Captain Mercer noted that in August and September 1862, “The River Batteries [were] guarded only by small detachments of ten or twelve men each; the deadly miasma in the vicinity has rendered them uninhabitable.” Regimental returns show Captain Levi J. Knight, Jr was at Camp Debtford in July; Camp Debtford was on the Debtford plantation adjacent to Causton’s Bluff.  In August,  Knight was sent to Camp Anderson.  Other men of the 29th Regiment detailed to Camp Anderson included First Lieutenant Willis Clary, 2nd Lt Henry Clary and Pvt Hines H. Grey of the Georgia Foresters; Stephen D. Chitwood, Fountain Nally, Thomas Mills and John F. C. Mills of the Stephens Volunteers; Elijah W. Bryant, Thomasville Guards; John H. Elkins, John R. Griffin, Jonas Johnson, Peter Madden, George C. Maddox and Hines Holt Grey, 17th Patriots; Isiah Goff, Allen D. Smith, William D. Warren  and R. M. Simpson, Thomas Volunteers.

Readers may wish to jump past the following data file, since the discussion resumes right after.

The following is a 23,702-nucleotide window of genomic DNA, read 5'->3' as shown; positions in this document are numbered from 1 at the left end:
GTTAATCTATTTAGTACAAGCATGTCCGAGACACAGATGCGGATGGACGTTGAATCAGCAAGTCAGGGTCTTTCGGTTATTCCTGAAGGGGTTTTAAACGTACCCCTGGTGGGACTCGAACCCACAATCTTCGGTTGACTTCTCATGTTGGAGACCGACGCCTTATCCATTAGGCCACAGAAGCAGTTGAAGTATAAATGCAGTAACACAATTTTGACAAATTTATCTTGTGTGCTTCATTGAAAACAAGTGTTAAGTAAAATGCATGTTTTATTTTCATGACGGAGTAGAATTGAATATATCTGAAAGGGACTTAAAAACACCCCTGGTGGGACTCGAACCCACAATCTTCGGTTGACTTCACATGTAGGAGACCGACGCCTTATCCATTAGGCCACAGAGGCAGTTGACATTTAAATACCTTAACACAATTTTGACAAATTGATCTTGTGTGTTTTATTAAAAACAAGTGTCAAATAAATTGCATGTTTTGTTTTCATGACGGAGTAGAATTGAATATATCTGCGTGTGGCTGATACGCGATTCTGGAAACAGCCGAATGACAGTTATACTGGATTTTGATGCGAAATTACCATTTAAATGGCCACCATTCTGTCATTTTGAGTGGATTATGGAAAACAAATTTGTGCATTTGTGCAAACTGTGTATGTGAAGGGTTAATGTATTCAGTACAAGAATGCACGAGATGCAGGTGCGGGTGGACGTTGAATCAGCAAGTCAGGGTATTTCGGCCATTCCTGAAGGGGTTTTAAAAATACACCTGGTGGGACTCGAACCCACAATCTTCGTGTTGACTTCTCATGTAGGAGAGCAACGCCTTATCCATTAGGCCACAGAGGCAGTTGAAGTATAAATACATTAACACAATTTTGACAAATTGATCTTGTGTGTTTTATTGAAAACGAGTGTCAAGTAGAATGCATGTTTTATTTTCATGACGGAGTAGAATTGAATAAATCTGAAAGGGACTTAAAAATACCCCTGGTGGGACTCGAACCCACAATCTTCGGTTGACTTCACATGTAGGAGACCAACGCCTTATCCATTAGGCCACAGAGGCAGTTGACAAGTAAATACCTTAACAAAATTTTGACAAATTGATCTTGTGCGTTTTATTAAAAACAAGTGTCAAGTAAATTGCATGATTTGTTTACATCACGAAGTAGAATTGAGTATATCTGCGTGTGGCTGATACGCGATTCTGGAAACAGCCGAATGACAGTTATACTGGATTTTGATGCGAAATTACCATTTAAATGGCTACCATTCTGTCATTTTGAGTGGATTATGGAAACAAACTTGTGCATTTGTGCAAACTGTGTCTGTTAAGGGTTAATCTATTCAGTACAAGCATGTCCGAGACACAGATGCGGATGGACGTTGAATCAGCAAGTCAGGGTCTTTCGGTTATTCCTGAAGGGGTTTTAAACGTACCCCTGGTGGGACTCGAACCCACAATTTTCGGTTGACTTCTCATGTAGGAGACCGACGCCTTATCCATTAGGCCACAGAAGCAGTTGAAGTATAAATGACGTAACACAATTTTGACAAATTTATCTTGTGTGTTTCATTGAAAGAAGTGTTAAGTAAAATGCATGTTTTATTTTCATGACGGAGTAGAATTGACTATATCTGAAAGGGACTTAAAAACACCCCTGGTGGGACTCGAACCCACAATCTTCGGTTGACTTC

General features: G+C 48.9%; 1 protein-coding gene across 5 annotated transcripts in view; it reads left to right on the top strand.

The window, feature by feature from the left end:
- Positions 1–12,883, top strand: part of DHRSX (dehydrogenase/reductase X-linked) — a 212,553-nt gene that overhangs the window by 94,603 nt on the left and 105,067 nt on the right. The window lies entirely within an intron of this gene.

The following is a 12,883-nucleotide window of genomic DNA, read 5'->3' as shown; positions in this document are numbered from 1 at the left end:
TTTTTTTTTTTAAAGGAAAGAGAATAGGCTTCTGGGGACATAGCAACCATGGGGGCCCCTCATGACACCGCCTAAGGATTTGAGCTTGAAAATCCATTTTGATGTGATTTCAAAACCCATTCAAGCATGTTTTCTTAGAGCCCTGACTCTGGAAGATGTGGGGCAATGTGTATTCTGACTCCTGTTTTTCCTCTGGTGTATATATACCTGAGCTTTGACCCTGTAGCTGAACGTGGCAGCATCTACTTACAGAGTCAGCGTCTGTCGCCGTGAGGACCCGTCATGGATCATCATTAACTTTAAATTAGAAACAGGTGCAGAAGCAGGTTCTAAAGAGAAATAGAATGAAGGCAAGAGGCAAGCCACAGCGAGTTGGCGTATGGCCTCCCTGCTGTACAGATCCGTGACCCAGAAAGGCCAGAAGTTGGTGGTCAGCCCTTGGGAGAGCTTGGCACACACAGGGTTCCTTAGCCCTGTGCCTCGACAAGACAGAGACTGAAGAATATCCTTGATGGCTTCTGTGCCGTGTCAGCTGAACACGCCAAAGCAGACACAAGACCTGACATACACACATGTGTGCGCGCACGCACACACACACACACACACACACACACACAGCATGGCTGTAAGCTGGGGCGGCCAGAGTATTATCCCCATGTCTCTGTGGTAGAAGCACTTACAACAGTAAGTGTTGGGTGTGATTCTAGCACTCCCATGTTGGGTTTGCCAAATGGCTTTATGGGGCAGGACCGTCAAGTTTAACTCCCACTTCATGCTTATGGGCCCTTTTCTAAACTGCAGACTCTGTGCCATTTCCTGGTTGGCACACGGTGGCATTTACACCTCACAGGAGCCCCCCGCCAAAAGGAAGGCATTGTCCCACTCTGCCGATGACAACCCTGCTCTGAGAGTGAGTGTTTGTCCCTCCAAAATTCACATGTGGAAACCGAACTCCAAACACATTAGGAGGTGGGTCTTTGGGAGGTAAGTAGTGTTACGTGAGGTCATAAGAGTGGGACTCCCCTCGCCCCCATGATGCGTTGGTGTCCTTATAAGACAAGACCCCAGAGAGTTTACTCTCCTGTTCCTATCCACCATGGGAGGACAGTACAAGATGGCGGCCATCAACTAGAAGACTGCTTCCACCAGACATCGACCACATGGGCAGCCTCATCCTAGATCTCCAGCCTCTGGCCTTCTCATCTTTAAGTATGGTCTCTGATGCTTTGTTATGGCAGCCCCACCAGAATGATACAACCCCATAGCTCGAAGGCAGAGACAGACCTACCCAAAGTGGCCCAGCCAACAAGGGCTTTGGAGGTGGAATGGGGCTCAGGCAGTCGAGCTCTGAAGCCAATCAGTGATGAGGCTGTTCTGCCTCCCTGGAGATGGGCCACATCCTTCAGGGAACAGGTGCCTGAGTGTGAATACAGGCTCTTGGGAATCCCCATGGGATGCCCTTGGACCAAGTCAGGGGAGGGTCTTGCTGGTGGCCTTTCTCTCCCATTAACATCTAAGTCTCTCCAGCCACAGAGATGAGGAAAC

Camp Anderson was where Major Robert Houston Anderson was forming a “select battalion of sharpshooters” from highly qualified volunteers and select officers and men from the existing regiments around Savannah.  “By Special Order No. 259, District of Georgia, dated July 30, 1862, men were chosen from the regiments manning the defenses of the city to fill up the other companies of the new battalion.” Company D of the new sharpshooter battalion was composed of men selected from the 29th, 30th, 47th, and 13th Georgia Regiments and the 8th Georgia Battalion.  According to Russel K. Brown, “Camp Anderson was situated on Wildhorn Plantation, 12 miles below Savannah on the west bank of the Groves or Little Ogeechee River and near the line of the Savannah, Albany and Gulf Railroad. William Moody described the camp to his wife thus, ‘We are camped about 1 1/2 miles from Number 1 station and in 1/4 mile from the little Ogechee River on a very high pleasant place tho I exspect it is a sickly place. The sand files is very bad.'”